Credit: Pixabay.

Credit: Pixabay.

In the following months, researchers at the University of Carolina are getting ready to start one of the biggest scientific initiatives to understand binge eating. The BEGIN project (standing for Binge Eating Genetics Initiative), will employ 1,000 participants aged 18 and over, who have a history with binge eating or bulimia nervosa.

Apple partnered with researchers and will offer a free watch for each of the 1,000 participants, so that they can track their heart rate before and after binge eating episodes. According to doctors, episodes of binging and purging could be associated with a change in heart rate and observing this change could help researchers what exactly goes inside the bodies of those suffering from this eating disorder.

This isn’t the first time Apple watches are being used to further investigate and track health conditions. Earlier this year, Apple launched a new ResearchKit API that could monitor tremor and dyskinesia, symptoms of Parkinson’s disease. The device was also used to better understand postpartum depression. In November 2017, Apple partnered with Stanford Medicine and created the Apple Heart Study App to identify irregular heart rhythms and notify users who may be experiencing atrial fibrillation. These features were eventually introduced on the Apple Watch Series 4, for which Apple was given clearance by the US Food and Drug Administration.

After enrollment, participants will receive a free Apple watch and all they have to do is wear it daily for a month. The data collected by the watch before and after binging and purging episodes will be sent to the researchers, so that they can analyze the biological changes going inside the body. To further understand the extent to which these episodes affect patients, the study will also put at participants’ disposal a free app called Recovery Record, where they can log their thoughts and share that information with their doctor. Because binge eating has a strong psychological component, understand the feelings and mood swings associated with episodes is crucial to developing the right treatment.

Participants will also receive free tests for genetic factors and bodily bacteria in the form of home testing kits, courtesy of start-up UBiome. The goal here is to determine whether changes in the gut bacteria could maintain eating disorder behavior or signal recovery or signs of relapse.

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The data collected in this study will be then forwarded to researchers from the University of Utah, who will create a statistical model.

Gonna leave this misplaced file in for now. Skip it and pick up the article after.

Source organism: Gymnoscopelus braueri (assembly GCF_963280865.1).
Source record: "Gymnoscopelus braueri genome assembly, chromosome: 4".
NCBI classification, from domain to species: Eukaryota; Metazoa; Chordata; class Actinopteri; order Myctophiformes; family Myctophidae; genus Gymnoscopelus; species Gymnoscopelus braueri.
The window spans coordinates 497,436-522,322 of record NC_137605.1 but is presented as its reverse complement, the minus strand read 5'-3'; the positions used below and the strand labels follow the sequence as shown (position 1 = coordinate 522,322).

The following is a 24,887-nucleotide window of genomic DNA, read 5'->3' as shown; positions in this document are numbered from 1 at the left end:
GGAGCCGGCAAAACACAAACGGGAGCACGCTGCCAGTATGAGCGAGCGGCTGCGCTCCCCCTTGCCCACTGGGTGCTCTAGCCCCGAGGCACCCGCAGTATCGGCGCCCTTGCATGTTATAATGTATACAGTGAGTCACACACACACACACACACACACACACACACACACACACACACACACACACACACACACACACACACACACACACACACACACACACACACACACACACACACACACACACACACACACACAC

Jenna Tregarthen, CEO of Recovery Record, said: “We’re interested to find out what happens in the time period leading up to the binge and the purge, and we hope we can anticipate and ultimately change the course of that episode”

Binge eating – one of the fastest growing eating disorders in the U.S.

The Binge Eating Genetics Initiative aims to gain more insight into one of most dangerous, yet also least understood and understudied eating disorders plaguing Americans. The latest data from the National Association of Anorexia Nervosa and Associated Disorders shows that at least 2.8% of Americans suffer from Binge Eating Disorder (BED) in their lifetime and what’s worrying is that millions of cases go undiagnosed, the disorder taking its toll on people’s physical and mental health.

Every 60 minutes, someone dies in the U.S. because of an eating disorder. Analyzing the complex biological markers leading up to binging episodes could help researchers prevent and treat it.

Research becomes all the more important considering that binge eating is associated with comorbid mood and anxiety disorders, as well as substance abuse, usually alcohol. The connection between addition and binge eating has been made before, which is why modern rehab centers adopt a holistic approach. Combining the data received from Apple watches with the data received from Recovery Record could thus provide researchers with a comprehensive perspective on what happens before, during and after binge eating episodes.

A recent study released in July by the Society for the Study of Ingestive Behavior offered more insight into the similarities between binge eating and addiction. A small group of brain cells called “orexin” neurons control symptoms such as the sense of losing control, which also occurs in drug addiction. Targeting these brain cells with orexin blockers could be the next step in reducing the amount of food consumed during the binge eating episodes and offer patients a chance to take control of their lives and diets.

The BEGIN project is just one in a series of recent initiatives that aim to change the current state of events in the United States, where pharmacological treatments are currently limited for patients with eating disorders. Combined with the breakthrough therapies that are already being used in rehab centers, new medication could press pause on one of the most dangerous eating conditions in the United States.